Darq looks at first glance like a surreal, creepy horror game in the same vein as Limbo and Inside, but at it’s heart it is really an intricate puzzler wrapped up in a dark art style with some nasty scares in there to keep you on your toes.
You play as Lloyd, who starts the game in his rundown house, and the only thing he can do is go to bed. At this point, he literally has an out of body experience and is presumably transported to some nightmare world of his sleep where he needs to try and escape. I say presumably, because very little is explained in Darq, and that’s not a bad thing. The story is left very much to the player to interpret, there is zero dialogue in the game, and only some secret Dream Journals to find, which obviously stress the fact that Lloyd is asleep, but they add nothing to the plot. There are hints scattered around thoughout, in terms of repeating sounds through levels, some connected visuals and themes, but it’s up to you as to how you think it all fits together.
The same sense of discovery takes place with the controls. There is no tutorial, and no hand holding. You will see a prompt when you can interact with an object, but how that interaction takes place is not always clear. Lloyd walks on a 2D plane, can interact with objects that are next to him, pick things up that go into an inventory, and that’s about it. It took me a few minutes to stumble across one of the games main hooks, Lloyd can shift his gravity, and walk on walls, turning the whole scene 90 degrees. He can do this on any flat surface, so each room you encounter has the possibility to be explored in 4 different perspectives, which makes the puzzling a lot tougher to figure out. Its takes a while to get your head around, but becomes second nature as you progress. Later levels introduce a “jump in, jump out” mechanic where Lloyd can move to another plane and he can shift parts of levels by rotating and swapping them, the world of his dreams is very malleable.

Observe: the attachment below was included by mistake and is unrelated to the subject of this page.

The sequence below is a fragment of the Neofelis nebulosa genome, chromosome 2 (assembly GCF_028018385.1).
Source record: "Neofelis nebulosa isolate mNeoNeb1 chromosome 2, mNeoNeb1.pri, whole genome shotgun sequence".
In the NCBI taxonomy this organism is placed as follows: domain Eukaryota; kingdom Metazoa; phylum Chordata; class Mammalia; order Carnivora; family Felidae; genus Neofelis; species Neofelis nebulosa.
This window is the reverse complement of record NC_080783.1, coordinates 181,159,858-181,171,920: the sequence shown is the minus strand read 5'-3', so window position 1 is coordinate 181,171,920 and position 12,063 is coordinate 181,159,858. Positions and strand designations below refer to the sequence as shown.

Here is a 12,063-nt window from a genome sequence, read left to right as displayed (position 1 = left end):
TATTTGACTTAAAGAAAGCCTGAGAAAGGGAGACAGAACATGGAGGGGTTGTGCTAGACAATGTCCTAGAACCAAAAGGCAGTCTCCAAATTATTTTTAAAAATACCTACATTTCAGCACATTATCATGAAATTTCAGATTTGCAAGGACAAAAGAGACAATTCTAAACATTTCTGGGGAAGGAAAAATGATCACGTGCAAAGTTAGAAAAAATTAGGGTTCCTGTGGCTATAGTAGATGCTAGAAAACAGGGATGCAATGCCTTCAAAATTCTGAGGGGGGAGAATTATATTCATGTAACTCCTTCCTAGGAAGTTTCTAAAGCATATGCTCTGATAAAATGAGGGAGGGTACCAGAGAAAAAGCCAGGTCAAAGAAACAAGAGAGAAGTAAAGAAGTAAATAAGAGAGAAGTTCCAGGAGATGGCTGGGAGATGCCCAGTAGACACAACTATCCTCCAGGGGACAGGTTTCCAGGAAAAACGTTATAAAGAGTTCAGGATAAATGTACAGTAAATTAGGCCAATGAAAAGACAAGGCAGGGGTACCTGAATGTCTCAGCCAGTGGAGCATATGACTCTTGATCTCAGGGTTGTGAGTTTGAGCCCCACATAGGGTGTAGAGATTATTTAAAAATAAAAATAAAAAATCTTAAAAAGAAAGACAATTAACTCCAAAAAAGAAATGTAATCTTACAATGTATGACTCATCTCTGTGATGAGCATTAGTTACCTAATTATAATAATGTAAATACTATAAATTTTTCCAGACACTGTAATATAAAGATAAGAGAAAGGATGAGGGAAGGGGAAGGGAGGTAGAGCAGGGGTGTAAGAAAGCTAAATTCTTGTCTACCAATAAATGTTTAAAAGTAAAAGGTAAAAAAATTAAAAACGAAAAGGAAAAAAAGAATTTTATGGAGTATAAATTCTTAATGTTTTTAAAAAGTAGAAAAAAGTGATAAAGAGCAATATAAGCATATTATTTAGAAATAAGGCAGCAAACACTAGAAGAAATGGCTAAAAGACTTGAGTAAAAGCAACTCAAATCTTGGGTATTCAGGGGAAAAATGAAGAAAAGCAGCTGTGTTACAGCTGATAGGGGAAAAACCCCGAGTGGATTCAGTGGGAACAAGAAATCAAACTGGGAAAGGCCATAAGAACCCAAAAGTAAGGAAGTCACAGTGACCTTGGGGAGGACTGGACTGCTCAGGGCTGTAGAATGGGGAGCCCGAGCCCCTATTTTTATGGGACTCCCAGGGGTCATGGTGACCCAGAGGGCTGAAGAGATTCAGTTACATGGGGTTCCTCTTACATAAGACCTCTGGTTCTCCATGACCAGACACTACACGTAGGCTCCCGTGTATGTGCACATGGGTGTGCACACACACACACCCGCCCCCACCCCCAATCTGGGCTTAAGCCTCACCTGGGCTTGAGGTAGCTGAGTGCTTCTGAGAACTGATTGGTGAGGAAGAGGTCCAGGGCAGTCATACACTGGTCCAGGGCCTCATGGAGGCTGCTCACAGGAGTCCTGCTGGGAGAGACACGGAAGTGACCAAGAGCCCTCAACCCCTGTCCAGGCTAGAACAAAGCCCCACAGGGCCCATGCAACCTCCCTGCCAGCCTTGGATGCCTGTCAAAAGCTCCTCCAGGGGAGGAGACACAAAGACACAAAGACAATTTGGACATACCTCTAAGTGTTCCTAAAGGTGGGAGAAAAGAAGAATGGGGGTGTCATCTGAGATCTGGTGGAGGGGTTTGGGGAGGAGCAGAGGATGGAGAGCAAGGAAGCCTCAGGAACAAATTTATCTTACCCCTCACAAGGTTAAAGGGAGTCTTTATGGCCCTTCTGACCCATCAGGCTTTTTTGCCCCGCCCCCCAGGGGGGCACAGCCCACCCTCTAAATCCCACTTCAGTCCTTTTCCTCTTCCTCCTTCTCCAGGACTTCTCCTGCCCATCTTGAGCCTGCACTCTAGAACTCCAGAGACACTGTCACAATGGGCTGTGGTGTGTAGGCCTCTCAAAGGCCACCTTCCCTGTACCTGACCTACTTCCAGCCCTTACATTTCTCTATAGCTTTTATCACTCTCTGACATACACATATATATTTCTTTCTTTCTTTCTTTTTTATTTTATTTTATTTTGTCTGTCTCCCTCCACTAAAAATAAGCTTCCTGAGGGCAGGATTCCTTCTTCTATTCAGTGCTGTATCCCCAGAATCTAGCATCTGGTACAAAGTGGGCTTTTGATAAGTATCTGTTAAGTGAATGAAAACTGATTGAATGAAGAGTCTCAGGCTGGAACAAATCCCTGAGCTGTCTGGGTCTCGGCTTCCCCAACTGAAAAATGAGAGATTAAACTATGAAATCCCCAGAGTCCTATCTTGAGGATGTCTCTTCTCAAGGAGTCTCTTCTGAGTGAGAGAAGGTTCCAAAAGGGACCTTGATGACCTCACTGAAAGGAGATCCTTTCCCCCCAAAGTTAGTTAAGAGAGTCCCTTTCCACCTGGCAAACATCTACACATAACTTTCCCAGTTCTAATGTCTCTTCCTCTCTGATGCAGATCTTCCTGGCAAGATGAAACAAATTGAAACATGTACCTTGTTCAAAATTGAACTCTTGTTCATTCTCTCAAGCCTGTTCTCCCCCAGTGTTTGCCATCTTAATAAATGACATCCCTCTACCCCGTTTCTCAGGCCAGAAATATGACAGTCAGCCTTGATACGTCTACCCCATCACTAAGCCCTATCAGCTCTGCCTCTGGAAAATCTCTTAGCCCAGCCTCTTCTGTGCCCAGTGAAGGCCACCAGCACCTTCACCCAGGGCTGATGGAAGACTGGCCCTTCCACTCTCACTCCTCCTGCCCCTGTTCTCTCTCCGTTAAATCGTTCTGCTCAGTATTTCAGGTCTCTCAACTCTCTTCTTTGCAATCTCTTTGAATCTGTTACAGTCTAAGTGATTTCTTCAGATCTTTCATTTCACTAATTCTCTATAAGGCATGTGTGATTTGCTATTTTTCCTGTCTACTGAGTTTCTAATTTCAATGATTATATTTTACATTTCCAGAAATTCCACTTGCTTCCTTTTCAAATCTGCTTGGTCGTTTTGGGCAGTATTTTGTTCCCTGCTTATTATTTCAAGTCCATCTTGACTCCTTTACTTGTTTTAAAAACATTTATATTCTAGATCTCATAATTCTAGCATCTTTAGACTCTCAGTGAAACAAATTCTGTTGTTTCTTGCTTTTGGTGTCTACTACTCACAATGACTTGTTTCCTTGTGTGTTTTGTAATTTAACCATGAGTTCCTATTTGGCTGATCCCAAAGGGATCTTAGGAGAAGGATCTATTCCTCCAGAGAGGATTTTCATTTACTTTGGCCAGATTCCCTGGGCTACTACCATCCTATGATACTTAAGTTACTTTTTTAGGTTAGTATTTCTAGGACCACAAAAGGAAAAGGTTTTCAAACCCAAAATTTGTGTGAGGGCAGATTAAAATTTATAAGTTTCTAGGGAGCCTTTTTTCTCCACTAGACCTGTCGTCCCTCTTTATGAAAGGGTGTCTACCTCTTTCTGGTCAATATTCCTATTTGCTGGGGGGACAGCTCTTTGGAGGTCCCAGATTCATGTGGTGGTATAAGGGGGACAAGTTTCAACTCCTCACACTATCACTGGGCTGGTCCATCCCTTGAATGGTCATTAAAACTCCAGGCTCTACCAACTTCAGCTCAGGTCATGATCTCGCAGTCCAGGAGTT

Which is all well and good for the mechanics, but they are all just a framework for what this game really is, a puzzler. And boy, it delivers on that front with a mix of real head scratchers and dexterity based conundrums that really had me stumped at times. Sometimes the puzzles are simple “put x here” style puzzles, but more often than not they require a lot of exploration, experimentation and use of the weird physics of the world. Each level is a small, self contained world, and you may have to explore a large amount of it to be able to solve the first in the chain of puzzles that lead to your escape. The first world has you collecting gears to get a door open, which seems pretty standard stuff, then the second level just says “Nah, bored with gears now, let’s try something new” and it means each level has it’s own distinct identity. One standout for me was a street level where I simply could not progress until I realised that I was missing a contraption at the literal centre of the world that changed how the whole thing worked.
While the puzzles are generally satisfying, there were some occasions where I was just getting frustrated, and the eventual solution was so obscure or required way too much speed and accuracy with a control scheme not built for it. These were few and far between though, the vast majority of the game was more me not seeing something than the developers being particularly obtuse.